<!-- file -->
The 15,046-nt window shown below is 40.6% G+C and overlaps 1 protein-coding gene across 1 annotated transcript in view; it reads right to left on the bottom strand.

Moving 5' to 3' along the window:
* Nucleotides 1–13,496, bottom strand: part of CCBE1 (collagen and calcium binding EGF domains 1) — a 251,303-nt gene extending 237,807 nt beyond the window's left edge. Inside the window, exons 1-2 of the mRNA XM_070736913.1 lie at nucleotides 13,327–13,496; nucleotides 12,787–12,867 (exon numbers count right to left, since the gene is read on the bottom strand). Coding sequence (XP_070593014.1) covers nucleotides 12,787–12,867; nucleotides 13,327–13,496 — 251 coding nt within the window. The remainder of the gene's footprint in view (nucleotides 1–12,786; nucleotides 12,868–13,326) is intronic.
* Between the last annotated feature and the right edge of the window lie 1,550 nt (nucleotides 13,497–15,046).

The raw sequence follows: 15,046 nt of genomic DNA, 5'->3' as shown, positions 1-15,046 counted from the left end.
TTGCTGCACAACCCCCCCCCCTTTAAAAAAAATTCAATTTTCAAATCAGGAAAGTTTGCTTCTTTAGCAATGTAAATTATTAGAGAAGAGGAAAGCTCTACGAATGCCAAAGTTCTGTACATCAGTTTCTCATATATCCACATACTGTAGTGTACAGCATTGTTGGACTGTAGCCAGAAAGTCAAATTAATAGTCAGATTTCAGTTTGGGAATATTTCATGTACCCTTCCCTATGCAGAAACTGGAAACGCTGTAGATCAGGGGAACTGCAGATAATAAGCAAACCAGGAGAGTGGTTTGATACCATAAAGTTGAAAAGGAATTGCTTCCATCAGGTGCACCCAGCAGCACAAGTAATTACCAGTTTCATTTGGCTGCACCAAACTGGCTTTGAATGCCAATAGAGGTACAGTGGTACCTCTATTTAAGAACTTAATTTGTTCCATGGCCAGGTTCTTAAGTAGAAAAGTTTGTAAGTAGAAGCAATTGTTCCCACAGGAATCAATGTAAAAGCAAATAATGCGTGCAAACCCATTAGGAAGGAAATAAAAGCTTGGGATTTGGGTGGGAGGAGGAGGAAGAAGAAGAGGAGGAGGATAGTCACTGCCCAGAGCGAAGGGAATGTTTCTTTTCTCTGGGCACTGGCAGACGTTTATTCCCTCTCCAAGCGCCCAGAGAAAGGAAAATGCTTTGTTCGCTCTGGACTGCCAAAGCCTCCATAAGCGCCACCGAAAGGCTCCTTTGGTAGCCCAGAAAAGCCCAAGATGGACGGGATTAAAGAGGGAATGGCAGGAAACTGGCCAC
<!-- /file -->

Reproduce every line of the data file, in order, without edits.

The 15,046-nt window shown below is 40.6% G+C and overlaps 1 protein-coding gene across 1 annotated transcript in view; it reads right to left on the bottom strand.

Moving 5' to 3' along the window:
* Nucleotides 1–13,496, bottom strand: part of CCBE1 (collagen and calcium binding EGF domains 1) — a 251,303-nt gene extending 237,807 nt beyond the window's left edge. Inside the window, exons 1-2 of the mRNA XM_070736913.1 lie at nucleotides 13,327–13,496; nucleotides 12,787–12,867 (exon numbers count right to left, since the gene is read on the bottom strand). Coding sequence (XP_070593014.1) covers nucleotides 12,787–12,867; nucleotides 13,327–13,496 — 251 coding nt within the window. The remainder of the gene's footprint in view (nucleotides 1–12,786; nucleotides 12,868–13,326) is intronic.
* Between the last annotated feature and the right edge of the window lie 1,550 nt (nucleotides 13,497–15,046).

The raw sequence follows: 15,046 nt of genomic DNA, 5'->3' as shown, positions 1-15,046 counted from the left end.
TTGCTGCACAACCCCCCCCCCTTTAAAAAAAATTCAATTTTCAAATCAGGAAAGTTTGCTTCTTTAGCAATGTAAATTATTAGAGAAGAGGAAAGCTCTACGAATGCCAAAGTTCTGTACATCAGTTTCTCATATATCCACATACTGTAGTGTACAGCATTGTTGGACTGTAGCCAGAAAGTCAAATTAATAGTCAGATTTCAGTTTGGGAATATTTCATGTACCCTTCCCTATGCAGAAACTGGAAACGCTGTAGATCAGGGGAACTGCAGATAATAAGCAAACCAGGAGAGTGGTTTGATACCATAAAGTTGAAAAGGAATTGCTTCCATCAGGTGCACCCAGCAGCACAAGTAATTACCAGTTTCATTTGGCTGCACCAAACTGGCTTTGAATGCCAATAGAGGTACAGTGGTACCTCTATTTAAGAACTTAATTTGTTCCATGGCCAGGTTCTTAAGTAGAAAAGTTTGTAAGTAGAAGCAATTGTTCCCACAGGAATCAATGTAAAAGCAAATAATGCGTGCAAACCCATTAGGAAGGAAATAAAAGCTTGGGATTTGGGTGGGAGGAGGAGGAAGAAGAAGAGGAGGAGGATAGTCACTGCCCAGAGCGAAGGGAATGTTTCTTTTCTCTGGGCACTGGCAGACGTTTATTCCCTCTCCAAGCGCCCAGAGAAAGGAAAATGCTTTGTTCGCTCTGGACTGCCAAAGCCTCCATAAGCGCCACCGAAAGGCTCCTTTGGTAGCCCAGAAAAGCCCAAGATGGACGGGATTAAAGAGGGAATGGCAGGAAACTGGCCAC